Ship Valuation LinkedIn Group Launched

I have started a LinkedIn group on ship valuation. The main aim is to gather discussion and debate on methods for articles I am writing in the Baltic Exchange magazine and the new-look Lloyd’s List Containerisation International.

Before getting into discussions of the merits of the different methods of valuing ships, I think we should try to work out how many models there are. Below is a list of models to be discussed;

  1. Last Done (mark-to-market) method.
  2. Income model (at the discussion stage we will need to break this down by different models)
  3. Algorithm model (like
  4. Replacement cost.
  5. Scrap value.

Can anyone add to the general list of models?


Where are you now?

Uncertainty still pervades the transport industry, especially shipping, according to the latest results of the latest Norton Rose “The Way Ahead” transport survey,  sub-titled “Where are You Now?”.

Norton Rose had great foresight in conducting its “The Way Ahead” Transport survey for the first time in 2009. It was less than a year after the BDI crashed in October 2008, and no one knew what was happening. Was this a short term crisis or something deeper? Norton Rose decided to find out what we thought. The survey is now an established barometer of the aviation, rail and shipping sentiment. The unveiling of the results of the latest surveyis also a pleasant social event, held at the Norton Rose offices overlooking the Thames and Tower Bridge, and hosted by the head of transport, Harry Theochari.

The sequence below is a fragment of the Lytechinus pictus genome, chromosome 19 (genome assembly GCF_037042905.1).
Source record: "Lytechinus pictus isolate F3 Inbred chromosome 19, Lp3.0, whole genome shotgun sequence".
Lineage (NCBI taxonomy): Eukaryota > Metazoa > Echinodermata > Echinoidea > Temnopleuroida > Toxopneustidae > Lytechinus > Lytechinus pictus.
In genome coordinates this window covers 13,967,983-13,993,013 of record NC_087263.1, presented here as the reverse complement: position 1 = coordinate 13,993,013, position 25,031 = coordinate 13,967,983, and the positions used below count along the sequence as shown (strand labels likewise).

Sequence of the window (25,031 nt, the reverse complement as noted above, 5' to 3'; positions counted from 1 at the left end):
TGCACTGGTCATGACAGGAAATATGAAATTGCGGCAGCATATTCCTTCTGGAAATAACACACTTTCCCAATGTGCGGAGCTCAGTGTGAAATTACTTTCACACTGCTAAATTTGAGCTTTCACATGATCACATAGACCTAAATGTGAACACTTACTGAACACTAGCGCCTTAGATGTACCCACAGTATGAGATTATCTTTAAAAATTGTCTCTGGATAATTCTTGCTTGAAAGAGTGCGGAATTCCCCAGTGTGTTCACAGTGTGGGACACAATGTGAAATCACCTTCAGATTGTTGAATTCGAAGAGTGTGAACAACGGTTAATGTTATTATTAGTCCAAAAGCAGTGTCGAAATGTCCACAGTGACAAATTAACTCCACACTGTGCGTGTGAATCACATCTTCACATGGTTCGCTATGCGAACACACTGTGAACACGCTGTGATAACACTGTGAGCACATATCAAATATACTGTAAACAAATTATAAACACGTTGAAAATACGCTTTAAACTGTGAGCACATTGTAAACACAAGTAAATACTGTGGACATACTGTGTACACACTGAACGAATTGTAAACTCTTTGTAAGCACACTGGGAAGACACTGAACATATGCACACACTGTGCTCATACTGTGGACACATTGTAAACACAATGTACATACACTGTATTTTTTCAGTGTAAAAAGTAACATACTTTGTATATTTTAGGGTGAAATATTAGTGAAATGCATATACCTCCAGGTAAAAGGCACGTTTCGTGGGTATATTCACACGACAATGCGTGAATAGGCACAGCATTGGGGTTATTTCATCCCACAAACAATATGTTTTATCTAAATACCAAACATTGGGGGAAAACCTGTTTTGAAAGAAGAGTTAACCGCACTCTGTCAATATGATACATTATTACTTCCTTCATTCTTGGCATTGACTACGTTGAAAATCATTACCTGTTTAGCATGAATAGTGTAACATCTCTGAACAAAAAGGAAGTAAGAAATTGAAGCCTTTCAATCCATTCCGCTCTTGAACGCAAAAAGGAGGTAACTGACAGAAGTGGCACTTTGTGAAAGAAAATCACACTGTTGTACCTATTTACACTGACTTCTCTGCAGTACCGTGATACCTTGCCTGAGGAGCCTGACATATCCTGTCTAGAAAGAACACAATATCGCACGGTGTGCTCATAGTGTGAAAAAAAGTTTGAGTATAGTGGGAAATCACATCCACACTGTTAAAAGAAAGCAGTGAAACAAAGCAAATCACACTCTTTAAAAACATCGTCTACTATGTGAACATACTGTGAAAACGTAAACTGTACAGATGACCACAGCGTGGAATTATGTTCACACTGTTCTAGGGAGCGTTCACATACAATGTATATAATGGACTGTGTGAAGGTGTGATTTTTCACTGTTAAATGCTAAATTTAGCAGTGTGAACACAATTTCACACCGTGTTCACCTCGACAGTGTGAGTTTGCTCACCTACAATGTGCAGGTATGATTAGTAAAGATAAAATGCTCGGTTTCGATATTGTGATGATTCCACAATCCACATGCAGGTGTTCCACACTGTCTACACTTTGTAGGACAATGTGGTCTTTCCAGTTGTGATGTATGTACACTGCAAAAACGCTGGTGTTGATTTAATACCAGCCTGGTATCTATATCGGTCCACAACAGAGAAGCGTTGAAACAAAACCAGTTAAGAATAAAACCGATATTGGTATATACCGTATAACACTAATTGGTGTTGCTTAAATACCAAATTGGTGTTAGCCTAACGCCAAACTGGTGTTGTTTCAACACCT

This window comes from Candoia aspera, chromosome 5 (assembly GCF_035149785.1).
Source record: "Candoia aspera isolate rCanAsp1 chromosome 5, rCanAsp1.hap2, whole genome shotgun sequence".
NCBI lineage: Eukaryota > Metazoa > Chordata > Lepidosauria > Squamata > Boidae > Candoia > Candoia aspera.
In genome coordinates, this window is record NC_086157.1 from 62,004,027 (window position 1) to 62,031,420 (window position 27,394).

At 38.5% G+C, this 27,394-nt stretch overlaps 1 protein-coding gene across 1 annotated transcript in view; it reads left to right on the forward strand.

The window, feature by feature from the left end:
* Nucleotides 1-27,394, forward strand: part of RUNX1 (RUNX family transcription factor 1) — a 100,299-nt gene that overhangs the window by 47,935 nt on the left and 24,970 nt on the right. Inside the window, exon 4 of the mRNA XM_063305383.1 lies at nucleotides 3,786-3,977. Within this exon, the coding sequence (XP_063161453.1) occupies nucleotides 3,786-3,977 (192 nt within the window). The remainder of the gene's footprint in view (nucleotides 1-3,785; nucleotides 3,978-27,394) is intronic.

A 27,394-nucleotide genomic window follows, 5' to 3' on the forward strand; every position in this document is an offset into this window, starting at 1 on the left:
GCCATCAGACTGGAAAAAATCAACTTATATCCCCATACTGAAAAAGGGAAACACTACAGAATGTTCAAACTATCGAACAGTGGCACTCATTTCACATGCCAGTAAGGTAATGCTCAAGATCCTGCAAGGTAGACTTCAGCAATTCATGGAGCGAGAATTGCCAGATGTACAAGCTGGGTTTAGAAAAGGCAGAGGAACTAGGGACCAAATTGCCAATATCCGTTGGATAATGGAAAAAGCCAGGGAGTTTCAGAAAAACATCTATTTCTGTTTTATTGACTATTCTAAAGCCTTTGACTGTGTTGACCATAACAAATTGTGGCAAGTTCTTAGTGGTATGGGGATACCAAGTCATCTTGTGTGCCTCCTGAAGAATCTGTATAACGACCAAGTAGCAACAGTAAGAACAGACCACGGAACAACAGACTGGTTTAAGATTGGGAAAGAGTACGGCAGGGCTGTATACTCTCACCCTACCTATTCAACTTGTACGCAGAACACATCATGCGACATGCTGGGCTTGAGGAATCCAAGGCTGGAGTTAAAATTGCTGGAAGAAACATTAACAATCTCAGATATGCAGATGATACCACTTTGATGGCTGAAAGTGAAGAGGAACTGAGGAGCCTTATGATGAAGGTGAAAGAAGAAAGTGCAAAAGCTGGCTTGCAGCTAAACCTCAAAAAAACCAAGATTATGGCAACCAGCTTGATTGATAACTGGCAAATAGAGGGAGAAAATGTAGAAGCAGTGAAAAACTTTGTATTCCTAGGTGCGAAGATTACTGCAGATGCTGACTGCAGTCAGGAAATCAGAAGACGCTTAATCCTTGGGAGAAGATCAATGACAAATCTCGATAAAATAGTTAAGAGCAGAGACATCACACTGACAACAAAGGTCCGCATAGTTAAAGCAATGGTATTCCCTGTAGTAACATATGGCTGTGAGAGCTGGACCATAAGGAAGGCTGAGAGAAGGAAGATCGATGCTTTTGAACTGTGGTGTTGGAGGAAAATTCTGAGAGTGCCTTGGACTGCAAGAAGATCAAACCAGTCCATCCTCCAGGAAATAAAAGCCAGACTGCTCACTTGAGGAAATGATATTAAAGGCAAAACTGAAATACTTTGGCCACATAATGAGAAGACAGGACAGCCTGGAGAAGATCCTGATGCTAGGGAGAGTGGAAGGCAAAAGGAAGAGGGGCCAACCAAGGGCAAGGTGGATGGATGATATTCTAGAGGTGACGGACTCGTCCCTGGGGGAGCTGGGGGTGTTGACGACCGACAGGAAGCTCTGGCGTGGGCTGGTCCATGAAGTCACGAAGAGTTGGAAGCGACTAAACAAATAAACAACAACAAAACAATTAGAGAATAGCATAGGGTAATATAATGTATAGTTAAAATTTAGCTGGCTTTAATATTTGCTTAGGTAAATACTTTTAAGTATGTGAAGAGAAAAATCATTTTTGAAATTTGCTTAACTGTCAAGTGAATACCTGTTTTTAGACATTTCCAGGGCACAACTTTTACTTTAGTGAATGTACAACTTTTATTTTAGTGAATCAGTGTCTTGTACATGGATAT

Harry Theochari

The fourth edition of the survey was conducted between November 2012 and January 2013. There are just over a thousand replies, split equally among the aviation, rail and shipping folk taking part. The replies come from two groups of people, “participants” are those directly involved, such as shipowners. The “participants” group makes up 72%. The remainder are the “commentators” supporting the industry such as lawyers and journalists.

To download a full version of this report follow this link  ( to download your own copy of the Norton Rose “The Way Ahead” Transport Survey. Below is a summary of the shipping results.

Shipping Summary

  • Since 2010, 58% of respondents have made changes to the market segments in which theyoperate, the range of products or services they offer, or their geographical focus.
  • Among those respondents who had made changes to their business, 51% of the shipping respondents had planned to enter one or more new market segments.
  • Between 2010 and 2012, 43% of the shipping respondents reported a rise in their turnover, with 34% reporting a reduction. 48% of respondents had seen an increase in their fixed costs.